There is an organisation called Flood Re that may be able to help you find additional flood insurance if your home is particularly at risk of flooding. Flood Re is a joint initiative between the Government and insurers, with the aim of making the flood cover part of household insurance policies more affordable. The first thing to do is to use the Flood Re eligibility tool to see if your home might qualify for support. Then, take a look at some of their participating insurers to find a policy that provides the right cover for your situation.


What to do if your home floods

If you live in an area prone to flooding, it is a good idea to sign up for flood alerts at Gov UK so that you will be contacted if there is a problem. You can also keep up to date by calling Floodline on 0345 988 1188, your local radio station and local websites and social media.

If there is a flood warning in your area – particularly a severe flood warning where flooding is deemed a risk and to life and a disruption to the community – you need to take the following actions:

  • turn off your gas, electricity and water supplies if it’s safe to do so;
  • move family members, pets and important items (see list below) as high as you are able to;
  • use flood protection items such as flood barriers on doors and air brick covers on ventilation;
  • await further advice from the emergency services and be prepared to evacuate if needed.


We just referred to “important items”, and a key aspect of being prepared for flooding is to understand what is important. As well as items of sentimental value, there are various official items that you should have with you if at all possible, as they can make things easier later. These include:

  • Bank and credit cards;
  • ID such as passport and driving licence;
  • Medication and key medical information;
  • Insurance documents;
  • Mobile phones and chargers; 
  • Computers or laptops ;
  • Contact details for utilities and other domestic bills;
  • Pet vet and vaccination information.


It’s also useful to have a small overnight bag ready for each member of the family with basic clothes, toiletries, drinks and snacks in case you need to evacuate.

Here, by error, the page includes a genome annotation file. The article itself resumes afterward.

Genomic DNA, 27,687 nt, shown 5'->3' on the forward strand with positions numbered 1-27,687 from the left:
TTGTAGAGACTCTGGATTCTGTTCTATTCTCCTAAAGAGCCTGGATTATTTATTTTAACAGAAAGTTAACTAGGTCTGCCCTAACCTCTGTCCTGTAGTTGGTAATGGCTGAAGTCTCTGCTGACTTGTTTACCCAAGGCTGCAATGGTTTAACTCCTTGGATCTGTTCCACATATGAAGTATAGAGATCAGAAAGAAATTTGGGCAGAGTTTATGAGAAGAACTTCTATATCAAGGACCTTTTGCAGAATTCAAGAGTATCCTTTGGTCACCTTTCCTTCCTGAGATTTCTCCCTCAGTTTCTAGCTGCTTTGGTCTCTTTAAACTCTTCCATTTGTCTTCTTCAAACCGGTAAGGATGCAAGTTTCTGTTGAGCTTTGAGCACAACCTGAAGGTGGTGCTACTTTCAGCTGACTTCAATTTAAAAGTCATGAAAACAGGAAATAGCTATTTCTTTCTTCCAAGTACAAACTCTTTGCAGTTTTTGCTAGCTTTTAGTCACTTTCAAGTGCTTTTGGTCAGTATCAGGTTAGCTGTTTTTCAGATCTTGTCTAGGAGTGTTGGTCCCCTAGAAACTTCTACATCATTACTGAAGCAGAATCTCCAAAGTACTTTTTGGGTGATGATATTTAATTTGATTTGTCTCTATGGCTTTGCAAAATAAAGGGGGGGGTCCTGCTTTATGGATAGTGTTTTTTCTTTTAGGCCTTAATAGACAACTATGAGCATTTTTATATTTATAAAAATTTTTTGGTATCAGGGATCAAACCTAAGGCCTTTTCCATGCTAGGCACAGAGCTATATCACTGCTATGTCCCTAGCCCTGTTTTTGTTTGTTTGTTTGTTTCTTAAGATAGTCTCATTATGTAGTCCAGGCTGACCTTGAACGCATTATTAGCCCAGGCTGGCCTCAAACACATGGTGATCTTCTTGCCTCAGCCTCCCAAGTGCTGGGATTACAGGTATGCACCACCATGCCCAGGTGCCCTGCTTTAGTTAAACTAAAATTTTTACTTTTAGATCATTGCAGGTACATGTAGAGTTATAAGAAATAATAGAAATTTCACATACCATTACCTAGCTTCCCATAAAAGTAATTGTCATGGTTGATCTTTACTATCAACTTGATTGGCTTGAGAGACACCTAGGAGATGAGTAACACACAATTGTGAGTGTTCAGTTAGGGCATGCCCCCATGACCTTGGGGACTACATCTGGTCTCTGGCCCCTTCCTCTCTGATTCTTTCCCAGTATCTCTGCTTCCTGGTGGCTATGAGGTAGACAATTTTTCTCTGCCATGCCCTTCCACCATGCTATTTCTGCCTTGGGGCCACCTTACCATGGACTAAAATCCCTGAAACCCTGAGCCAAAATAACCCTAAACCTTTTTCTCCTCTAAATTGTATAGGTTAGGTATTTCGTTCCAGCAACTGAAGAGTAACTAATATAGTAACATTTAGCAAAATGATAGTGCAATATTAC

How to tackle the effects of a flood

After widespread local flooding, it’s important not to try and return to your home until you are told by the authorities that it is safe to do so. If there is still flood water this could contain sewage and other hidden dangers, and utilities such as water, electricity and gas may not be able to operate safely. This also applies to any other cause of flooding in your home. 

Once it is safe to return, if you are covered by insurance, you will need to contact your insurance company to start the claims process. This usually starts off by a visit from a loss adjustor, who will then assess your claim and let you know how much financial help you are entitled to. 

There will then be a long process of restoring your home, during which you will need to get rid of damaged items, and liaise with contractors and utility suppliers to gradually return your home to some kind of normality again.

We hope that this article gives you some useful information about what to do in the event of a flood – or risk of a flood – in your home. If you need some extra money in the early stages of sorting things out, remember that Loans 2 Go offer loans for emergencies that may be able to help.

Previous Domestic Disaster articles include:


For more useful lifestyle and financial tips, visit us here again soon at Loans 2 Go.